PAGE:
37. Two Methods of Third Stage Management • Physiologic (“expectant”) management • Oxytocics are not used • Placenta is delivered by gravity and maternal effort • Cord is clamped after delivery of the placenta • Active Management • Oxytocic is given • [Cord is clamped] • Placenta delivered by controlled cord traction (CCT) with counter-traction on the fundus • Fundal massage after delivery of placenta

  38. Part II: Reality & modern hospital birth: pain management, monitoring, interference with physiologic birth

  39. Physiology of labor pain: First stage • Uterine contractions: • Myometrial ischemia Causes release of potassium, bradykinin, histamin, serotonin • Distention of lower uterine segments and cervix • Stimulates mechanorecoptors Impulses follow sensory-nerve fibers from paracervical and hypogastric plexus to lumbar sympathetic chain Enter dorsal horn of spinal cord at T10-12, L1

  40. Pain pathways during labor: Late first and Second stage • Transition associated with greater nocioceptive input related to increased somatic pain from vaginal distention • Distention of vagina, perineum, pelvic floor, stretching of pelvic ligaments • Pain signal transmitted to spinal cord via S2-S4 (includes pudendal nerve)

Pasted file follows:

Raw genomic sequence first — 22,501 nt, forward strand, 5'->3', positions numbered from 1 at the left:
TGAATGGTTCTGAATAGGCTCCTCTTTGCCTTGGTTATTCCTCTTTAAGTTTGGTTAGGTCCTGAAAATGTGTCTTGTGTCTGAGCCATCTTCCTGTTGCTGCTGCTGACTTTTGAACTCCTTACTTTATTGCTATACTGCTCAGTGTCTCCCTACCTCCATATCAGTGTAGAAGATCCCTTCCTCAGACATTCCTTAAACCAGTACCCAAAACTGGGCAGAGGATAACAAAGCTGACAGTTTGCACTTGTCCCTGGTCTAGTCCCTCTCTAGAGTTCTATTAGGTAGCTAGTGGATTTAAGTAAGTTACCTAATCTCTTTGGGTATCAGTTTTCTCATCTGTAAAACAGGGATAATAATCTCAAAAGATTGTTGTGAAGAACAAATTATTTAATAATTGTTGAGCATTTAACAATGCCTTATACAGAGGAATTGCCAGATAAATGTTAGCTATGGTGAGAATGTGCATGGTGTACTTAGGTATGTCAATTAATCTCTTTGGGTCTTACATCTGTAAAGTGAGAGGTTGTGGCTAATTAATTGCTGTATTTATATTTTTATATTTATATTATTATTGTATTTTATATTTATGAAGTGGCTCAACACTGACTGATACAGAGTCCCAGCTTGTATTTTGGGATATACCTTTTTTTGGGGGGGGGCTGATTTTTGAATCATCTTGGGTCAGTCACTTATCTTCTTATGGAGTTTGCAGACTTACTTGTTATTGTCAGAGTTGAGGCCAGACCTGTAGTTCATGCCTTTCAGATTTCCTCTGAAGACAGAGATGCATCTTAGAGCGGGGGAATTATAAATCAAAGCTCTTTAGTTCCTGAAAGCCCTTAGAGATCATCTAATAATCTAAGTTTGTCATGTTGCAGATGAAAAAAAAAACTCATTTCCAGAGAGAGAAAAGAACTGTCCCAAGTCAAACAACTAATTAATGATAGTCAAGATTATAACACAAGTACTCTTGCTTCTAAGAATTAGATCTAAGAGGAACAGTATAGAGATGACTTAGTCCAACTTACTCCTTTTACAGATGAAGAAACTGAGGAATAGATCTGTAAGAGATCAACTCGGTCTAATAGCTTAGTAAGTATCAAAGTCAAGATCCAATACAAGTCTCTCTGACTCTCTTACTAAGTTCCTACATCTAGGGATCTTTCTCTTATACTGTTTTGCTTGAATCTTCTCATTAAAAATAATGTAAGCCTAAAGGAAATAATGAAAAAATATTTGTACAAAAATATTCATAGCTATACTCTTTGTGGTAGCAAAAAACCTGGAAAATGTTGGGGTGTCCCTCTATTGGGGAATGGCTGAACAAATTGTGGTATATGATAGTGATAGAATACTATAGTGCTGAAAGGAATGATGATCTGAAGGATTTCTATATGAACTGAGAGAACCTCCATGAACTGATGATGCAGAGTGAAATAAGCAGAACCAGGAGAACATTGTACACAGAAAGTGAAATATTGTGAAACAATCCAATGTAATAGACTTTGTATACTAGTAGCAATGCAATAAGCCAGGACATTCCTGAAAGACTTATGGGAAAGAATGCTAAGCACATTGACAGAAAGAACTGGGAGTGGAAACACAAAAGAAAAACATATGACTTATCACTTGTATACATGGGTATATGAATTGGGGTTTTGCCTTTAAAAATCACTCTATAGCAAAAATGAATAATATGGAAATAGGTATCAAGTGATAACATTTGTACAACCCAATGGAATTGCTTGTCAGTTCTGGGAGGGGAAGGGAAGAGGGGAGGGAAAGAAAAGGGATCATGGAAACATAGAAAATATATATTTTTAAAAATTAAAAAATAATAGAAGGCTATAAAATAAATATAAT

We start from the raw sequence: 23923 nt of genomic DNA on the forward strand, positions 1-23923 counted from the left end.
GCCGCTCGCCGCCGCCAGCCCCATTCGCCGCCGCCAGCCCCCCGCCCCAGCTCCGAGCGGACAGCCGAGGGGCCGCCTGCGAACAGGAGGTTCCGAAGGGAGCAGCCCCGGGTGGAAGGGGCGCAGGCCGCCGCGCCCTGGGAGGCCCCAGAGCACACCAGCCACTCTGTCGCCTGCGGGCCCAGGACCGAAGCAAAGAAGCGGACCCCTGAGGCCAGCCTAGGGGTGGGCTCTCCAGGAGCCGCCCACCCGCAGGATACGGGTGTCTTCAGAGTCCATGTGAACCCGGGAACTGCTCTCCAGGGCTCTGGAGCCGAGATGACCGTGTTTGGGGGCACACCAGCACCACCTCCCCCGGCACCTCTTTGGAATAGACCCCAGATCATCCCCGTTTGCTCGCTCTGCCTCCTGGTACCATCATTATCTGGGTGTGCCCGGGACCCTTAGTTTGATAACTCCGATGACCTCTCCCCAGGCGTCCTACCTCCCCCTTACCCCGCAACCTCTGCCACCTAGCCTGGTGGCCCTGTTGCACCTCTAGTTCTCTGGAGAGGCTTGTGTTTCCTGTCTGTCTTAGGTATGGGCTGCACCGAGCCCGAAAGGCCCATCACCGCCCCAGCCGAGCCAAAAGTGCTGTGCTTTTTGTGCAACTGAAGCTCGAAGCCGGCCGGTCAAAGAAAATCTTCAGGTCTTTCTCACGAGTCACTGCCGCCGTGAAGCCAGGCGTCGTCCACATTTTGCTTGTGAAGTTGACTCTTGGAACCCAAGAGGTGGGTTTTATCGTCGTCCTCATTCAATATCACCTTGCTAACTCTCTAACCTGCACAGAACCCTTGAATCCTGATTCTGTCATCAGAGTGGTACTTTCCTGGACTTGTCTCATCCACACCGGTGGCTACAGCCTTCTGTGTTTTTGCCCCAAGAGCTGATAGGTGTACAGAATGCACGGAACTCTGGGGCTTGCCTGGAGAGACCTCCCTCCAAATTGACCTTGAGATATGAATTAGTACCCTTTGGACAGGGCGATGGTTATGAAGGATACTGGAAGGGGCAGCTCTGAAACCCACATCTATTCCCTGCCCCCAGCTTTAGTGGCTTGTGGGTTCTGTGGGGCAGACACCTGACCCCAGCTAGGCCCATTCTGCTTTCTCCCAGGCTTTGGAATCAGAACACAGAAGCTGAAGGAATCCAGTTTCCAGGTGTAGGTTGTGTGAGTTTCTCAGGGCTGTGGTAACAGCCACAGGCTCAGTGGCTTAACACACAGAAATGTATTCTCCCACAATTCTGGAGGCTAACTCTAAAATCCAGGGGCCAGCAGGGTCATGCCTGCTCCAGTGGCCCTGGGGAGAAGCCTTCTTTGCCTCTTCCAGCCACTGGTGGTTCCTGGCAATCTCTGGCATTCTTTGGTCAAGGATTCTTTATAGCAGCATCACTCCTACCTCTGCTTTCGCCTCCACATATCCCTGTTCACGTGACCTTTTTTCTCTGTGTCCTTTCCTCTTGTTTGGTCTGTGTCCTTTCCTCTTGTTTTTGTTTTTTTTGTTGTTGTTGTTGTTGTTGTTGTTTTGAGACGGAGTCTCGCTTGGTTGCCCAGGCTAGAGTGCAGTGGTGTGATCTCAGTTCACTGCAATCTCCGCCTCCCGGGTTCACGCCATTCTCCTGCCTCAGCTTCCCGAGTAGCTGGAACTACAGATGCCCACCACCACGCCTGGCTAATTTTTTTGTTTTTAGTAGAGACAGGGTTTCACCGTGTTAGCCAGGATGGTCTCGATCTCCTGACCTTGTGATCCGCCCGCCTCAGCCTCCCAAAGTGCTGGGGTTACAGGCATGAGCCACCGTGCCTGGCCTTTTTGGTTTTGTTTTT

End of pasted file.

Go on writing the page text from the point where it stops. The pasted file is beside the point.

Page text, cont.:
41. Walking/Movement Hydrotherapy Back Rubs Birth Ball, toilet Maternal Preference Analgesia/ Anesthesia Others? Pain Management in Active Labor

  42. hydrotherapy

  43. One-on-One Labor Support: the evidence • If a doula was a drug, it would be considered unethical not to give it.” John Kennell, MD

  44. Continuous Labor Support • Non-medical care by a trained person • Different definitions/criteria depending on studies: • “minimum of 80%” presence • presence “without interruption, except for toileting” • Various terms: doula, labor assistant, birth companion, monitrice • May refer to husband or untrained female companion